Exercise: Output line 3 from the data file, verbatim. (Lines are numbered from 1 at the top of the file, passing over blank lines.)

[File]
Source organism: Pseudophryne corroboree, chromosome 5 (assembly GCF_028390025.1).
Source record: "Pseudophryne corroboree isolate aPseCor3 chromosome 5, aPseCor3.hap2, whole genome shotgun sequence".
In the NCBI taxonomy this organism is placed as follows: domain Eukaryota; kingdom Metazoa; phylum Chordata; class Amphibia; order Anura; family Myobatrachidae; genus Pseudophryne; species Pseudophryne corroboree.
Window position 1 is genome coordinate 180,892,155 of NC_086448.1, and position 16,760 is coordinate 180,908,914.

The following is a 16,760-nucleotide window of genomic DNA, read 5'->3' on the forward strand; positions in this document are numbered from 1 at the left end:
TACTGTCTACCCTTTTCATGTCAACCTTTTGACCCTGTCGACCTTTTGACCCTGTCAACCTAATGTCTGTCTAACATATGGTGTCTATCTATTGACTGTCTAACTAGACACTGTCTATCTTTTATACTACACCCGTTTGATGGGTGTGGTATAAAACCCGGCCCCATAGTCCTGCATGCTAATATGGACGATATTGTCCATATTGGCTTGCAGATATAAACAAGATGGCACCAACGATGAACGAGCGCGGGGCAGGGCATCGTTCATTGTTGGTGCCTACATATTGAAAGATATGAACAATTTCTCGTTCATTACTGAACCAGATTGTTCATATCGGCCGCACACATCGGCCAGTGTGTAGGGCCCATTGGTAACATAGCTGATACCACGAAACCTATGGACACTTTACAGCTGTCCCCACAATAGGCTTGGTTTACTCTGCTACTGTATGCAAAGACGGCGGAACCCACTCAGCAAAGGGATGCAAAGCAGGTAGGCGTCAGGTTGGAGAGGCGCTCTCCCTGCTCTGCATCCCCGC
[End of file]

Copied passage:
In the NCBI taxonomy this organism is placed as follows: domain Eukaryota; kingdom Metazoa; phylum Chordata; class Amphibia; order Anura; family Myobatrachidae; genus Pseudophryne; species Pseudophryne corroboree.